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My scenario: Computer A has an Access database that contains linked tables. Those linked tables actually reside in another Access database on Computer B. Nothing unusual yet.

Now we create a SQL Server database, and establish links to those tables in the Access database on Computer B; we configure a Machine DSN to define the necessary ODBC connection on Computer B. Access database B now contains both local tables and linked SQL tables.

Access database A now wants to link to Access database B's new tables -- but only its local tables show up in the dialog to add a linked table. It appears that you can't "link to a linked table" in Access...

But is this actually true? What we want to do is present database B's SQL table links to database A as if they were local tables; i.e. database A is not aware that the new tables in database B are not actually local.

Of course, we could link the SQL tables directly into database A by configuring a DSN on that computer, but we don't want to do this. We would like to use computer/database B as a nexus or "gateway" that presents both local and SQL tables seamlessly to other Access client applications on the network. This is only a temporary setup that would allow us to gradually migrate all Access client apps to SQL Server-based tables, without having to modify a lot of code.

Can this be done? Is there another workable solution or scenario we haven't thought of?

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You don't need a DSN on either machine -- use a DSN-less connection string instead. –  David-W-Fenton May 12 '09 at 20:08

3 Answers 3

up vote 4 down vote accepted

Nope - you can only link to real tables - you have to recreate the SQL server links you did on database B for database A

If the SQL server data does not change much and you are just using it for lookups you could import the data into real Access tables which you could link to.

EDIT

Another solution is to link the tables dynamically - that way you don't have to add the DSN manually to each computer. Use a connection string something like this:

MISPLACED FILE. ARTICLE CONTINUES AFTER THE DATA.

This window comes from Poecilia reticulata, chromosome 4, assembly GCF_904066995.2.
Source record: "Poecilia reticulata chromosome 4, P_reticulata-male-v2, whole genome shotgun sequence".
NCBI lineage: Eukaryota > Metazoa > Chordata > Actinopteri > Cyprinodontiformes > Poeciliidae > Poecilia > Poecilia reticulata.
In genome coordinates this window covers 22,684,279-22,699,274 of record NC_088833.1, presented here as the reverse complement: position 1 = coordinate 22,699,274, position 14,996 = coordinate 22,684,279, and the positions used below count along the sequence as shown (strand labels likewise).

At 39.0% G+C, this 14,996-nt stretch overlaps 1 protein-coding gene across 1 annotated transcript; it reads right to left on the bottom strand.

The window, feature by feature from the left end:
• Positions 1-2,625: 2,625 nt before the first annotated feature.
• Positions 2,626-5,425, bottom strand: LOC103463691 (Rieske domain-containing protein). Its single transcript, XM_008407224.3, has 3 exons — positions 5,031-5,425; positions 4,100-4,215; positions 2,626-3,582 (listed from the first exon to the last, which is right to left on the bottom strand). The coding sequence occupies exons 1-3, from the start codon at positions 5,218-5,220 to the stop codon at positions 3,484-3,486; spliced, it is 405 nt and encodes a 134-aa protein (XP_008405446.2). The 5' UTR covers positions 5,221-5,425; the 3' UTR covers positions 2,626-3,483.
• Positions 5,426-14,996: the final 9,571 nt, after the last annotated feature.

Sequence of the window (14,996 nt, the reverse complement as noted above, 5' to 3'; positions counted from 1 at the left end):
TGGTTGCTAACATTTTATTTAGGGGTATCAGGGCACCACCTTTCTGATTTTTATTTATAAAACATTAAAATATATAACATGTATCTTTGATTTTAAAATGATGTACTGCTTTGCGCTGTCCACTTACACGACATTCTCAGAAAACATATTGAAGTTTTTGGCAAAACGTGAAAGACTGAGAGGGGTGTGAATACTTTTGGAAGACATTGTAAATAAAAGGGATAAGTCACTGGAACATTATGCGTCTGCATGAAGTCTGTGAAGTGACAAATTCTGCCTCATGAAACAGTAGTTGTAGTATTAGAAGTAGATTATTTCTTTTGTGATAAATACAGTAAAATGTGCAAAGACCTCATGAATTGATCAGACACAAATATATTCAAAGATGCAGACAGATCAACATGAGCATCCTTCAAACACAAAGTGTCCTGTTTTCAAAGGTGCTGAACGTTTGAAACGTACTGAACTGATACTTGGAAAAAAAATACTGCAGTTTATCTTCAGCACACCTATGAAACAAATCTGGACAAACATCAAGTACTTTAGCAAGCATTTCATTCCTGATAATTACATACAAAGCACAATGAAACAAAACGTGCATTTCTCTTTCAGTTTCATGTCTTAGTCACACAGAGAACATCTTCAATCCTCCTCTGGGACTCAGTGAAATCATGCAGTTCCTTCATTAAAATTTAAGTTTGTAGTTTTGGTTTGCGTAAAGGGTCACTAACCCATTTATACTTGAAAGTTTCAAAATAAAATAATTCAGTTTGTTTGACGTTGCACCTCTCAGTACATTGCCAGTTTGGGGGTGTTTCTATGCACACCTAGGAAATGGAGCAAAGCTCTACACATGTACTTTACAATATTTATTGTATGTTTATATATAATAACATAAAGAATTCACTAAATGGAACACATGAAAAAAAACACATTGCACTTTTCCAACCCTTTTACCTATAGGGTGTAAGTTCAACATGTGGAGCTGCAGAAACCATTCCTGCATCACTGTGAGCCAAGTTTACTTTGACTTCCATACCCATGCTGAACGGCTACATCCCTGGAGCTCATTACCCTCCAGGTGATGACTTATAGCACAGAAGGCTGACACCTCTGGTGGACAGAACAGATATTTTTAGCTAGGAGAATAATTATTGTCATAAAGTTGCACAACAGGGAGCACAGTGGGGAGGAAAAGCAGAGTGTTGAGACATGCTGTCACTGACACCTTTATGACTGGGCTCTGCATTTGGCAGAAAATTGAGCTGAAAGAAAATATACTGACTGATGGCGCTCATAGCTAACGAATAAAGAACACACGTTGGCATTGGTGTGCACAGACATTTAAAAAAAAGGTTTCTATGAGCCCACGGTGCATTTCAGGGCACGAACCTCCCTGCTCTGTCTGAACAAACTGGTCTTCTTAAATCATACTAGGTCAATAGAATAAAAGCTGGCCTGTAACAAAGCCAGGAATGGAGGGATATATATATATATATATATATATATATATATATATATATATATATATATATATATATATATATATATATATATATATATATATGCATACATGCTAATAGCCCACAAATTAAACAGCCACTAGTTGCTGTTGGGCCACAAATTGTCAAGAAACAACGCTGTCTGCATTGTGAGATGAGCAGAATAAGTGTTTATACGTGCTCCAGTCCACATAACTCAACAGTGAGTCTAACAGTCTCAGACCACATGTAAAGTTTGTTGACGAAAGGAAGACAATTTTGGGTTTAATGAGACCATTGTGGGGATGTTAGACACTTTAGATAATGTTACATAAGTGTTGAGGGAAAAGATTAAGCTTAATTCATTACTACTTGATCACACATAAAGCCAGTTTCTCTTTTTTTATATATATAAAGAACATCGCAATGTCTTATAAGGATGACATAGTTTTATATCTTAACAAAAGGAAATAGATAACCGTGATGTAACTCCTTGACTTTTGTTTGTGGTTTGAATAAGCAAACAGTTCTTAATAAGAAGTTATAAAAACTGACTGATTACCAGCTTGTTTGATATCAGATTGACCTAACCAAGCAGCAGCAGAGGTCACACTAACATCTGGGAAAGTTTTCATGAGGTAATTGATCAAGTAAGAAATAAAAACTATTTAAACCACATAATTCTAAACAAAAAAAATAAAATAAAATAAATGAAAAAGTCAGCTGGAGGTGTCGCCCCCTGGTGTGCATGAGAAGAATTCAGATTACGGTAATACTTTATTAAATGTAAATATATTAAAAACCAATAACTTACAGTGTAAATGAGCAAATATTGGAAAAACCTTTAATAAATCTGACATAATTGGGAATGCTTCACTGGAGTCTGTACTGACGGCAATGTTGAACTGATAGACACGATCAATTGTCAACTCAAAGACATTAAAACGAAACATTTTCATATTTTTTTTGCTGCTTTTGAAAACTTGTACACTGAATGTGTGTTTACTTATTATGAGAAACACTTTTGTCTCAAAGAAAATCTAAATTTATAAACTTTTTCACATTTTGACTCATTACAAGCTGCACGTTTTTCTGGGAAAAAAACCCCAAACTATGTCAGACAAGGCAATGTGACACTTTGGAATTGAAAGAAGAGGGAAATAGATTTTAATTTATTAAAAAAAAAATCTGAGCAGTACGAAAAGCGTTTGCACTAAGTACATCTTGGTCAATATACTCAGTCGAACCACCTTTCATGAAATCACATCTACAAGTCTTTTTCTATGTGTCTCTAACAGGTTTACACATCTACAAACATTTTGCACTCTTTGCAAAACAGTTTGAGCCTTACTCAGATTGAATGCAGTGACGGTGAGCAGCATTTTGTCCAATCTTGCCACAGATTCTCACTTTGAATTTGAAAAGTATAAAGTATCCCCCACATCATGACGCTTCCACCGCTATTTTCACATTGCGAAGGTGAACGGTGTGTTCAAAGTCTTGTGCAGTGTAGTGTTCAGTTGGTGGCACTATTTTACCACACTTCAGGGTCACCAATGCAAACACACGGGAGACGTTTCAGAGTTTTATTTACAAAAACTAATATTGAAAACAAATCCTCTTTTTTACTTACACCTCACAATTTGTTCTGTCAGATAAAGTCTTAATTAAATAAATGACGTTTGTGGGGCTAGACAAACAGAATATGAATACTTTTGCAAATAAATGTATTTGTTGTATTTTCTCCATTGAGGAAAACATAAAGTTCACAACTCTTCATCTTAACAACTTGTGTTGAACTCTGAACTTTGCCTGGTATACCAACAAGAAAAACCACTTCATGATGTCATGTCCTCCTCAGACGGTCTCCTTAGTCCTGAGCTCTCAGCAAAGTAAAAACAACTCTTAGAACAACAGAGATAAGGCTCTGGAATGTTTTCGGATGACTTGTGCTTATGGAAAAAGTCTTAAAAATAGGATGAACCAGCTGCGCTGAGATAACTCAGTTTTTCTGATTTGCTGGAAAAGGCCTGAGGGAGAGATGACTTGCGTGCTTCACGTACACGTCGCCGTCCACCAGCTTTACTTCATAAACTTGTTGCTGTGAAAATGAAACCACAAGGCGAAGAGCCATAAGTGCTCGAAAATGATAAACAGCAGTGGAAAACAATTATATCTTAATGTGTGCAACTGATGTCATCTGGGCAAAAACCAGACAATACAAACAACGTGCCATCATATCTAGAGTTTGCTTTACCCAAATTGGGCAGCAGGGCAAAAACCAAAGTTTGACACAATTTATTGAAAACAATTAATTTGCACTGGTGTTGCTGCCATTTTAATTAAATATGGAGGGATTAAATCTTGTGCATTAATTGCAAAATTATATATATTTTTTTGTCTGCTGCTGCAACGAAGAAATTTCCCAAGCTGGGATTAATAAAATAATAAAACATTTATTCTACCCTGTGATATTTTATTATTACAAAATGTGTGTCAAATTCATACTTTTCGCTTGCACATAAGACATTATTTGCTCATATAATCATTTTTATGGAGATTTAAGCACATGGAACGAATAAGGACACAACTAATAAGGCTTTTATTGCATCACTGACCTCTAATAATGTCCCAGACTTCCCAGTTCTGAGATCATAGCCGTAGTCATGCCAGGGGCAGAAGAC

ODBC;Driver={SQL Server};Server=<server name/IP>;Database=<database>;UID=<user>;PWD=<password>

This links a table

Dim db As Database
Dim TD As TableDef
Dim sTableName As String  ''MS Access name (can be same as SQL Server name)
Dim sServerTableName As String  ''SQL Server Name 

sTable = "Table1"
sServerTableName  = "dbo.Table1"
sServerConnect = "ODBC;Driver={SQL Server};Server=Localhost;Database=DB1;"

Set TD = db.CreateTableDef(sTableName)
TD.Connect = sServerConnect
TD.SourceTableName = sServerTableName

db.TableDefs.Append TD
db.TableDefs.Refresh
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Could you create a query/view on B that is just a view of the linked table on C, so that A can then access the query/view on B (which is actually the table on C)?

like:


Linked Query on A     ->     Query on B
                                :
                       Linked table on B     ->    Real table on C

edit after comment: OK, apparently you can't link to Queries, so that won't work then.

One other idea: Can you set up Replication between B and C so that all of C's tables are replicated to B, where A can access them?

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You can't link to queries... –  DJ. May 12 '09 at 5:32
    
What do you mean by "replication?" If you mean Jet replication, no, it doesn't work that way, and ODBC linked tables present several problems in a replicated MDB. –  David-W-Fenton May 12 '09 at 20:09
    
Yes I meant Jet replication. OK looks like that idea isnt going to help either. –  codeulike May 12 '09 at 21:17

In regard to the query suggestion, it's possible to use an IN 'C:\OtherDatabase.mdb' clause in a FROM clause:

SELECT qryMyTable.*
FROM qryMyTable IN 'c:\OtherDatabase.mdb';

This will display for you in the database where the query is stored the contents of the query in the other database. If that path to the other database doesn't change, you could use this method to piggyback on that other database's linked tables.

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This assumes the two databases share the same workgroup file. –  onedaywhen May 13 '09 at 7:52
    
If they don't you can provide a full connect string with the appropriate authentication information and the appropriate workgroup file location. –  David-W-Fenton May 13 '09 at 22:21
    
How do you specify the path to the workgroup file (mdw)? I gave up years ago after an Access MVP finally convinced me it wasn't going to be possible due to Jet's architecture. But if you know how to do it then I'd be delighted to learn. Tell you what: I'll start a new question on SO and you can earn some rep by answering it :) Watch this space... –  onedaywhen May 14 '09 at 10:59
    
...done! Here: stackoverflow.com/questions/862803/… –  onedaywhen May 14 '09 at 12:36
    
I saw your comment over there. So, are we agreed your answer here does assume the two databases share the same workgroup file? –  onedaywhen May 17 '09 at 6:43

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